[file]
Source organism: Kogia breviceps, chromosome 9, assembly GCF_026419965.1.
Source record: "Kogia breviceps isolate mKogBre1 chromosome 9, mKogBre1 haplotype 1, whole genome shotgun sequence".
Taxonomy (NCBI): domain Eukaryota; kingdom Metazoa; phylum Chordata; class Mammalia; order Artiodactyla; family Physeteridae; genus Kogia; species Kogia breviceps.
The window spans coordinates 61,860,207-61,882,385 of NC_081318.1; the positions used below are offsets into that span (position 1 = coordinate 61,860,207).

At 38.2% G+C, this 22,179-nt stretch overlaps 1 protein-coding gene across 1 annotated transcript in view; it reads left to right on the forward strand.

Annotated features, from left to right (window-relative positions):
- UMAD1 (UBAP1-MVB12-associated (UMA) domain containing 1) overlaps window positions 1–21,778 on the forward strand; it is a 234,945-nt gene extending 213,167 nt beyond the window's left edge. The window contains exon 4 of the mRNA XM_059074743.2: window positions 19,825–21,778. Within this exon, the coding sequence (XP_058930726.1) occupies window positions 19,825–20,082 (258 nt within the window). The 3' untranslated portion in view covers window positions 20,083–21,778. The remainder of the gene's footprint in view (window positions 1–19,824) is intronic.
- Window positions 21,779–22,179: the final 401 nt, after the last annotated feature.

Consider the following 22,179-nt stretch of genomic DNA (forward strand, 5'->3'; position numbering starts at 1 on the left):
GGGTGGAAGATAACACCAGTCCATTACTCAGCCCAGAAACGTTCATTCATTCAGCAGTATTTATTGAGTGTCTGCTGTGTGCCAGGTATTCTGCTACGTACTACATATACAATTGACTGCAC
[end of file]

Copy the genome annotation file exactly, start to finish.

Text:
Source organism: Kogia breviceps, chromosome 9, assembly GCF_026419965.1.
Source record: "Kogia breviceps isolate mKogBre1 chromosome 9, mKogBre1 haplotype 1, whole genome shotgun sequence".
Taxonomy (NCBI): domain Eukaryota; kingdom Metazoa; phylum Chordata; class Mammalia; order Artiodactyla; family Physeteridae; genus Kogia; species Kogia breviceps.
The window spans coordinates 61,860,207-61,882,385 of NC_081318.1; the positions used below are offsets into that span (position 1 = coordinate 61,860,207).

At 38.2% G+C, this 22,179-nt stretch overlaps 1 protein-coding gene across 1 annotated transcript in view; it reads left to right on the forward strand.

Annotated features, from left to right (window-relative positions):
- UMAD1 (UBAP1-MVB12-associated (UMA) domain containing 1) overlaps window positions 1–21,778 on the forward strand; it is a 234,945-nt gene extending 213,167 nt beyond the window's left edge. The window contains exon 4 of the mRNA XM_059074743.2: window positions 19,825–21,778. Within this exon, the coding sequence (XP_058930726.1) occupies window positions 19,825–20,082 (258 nt within the window). The 3' untranslated portion in view covers window positions 20,083–21,778. The remainder of the gene's footprint in view (window positions 1–19,824) is intronic.
- Window positions 21,779–22,179: the final 401 nt, after the last annotated feature.

Consider the following 22,179-nt stretch of genomic DNA (forward strand, 5'->3'; position numbering starts at 1 on the left):
GGGTGGAAGATAACACCAGTCCATTACTCAGCCCAGAAACGTTCATTCATTCAGCAGTATTTATTGAGTGTCTGCTGTGTGCCAGGTATTCTGCTACGTACTACATATACAATTGACTGCAC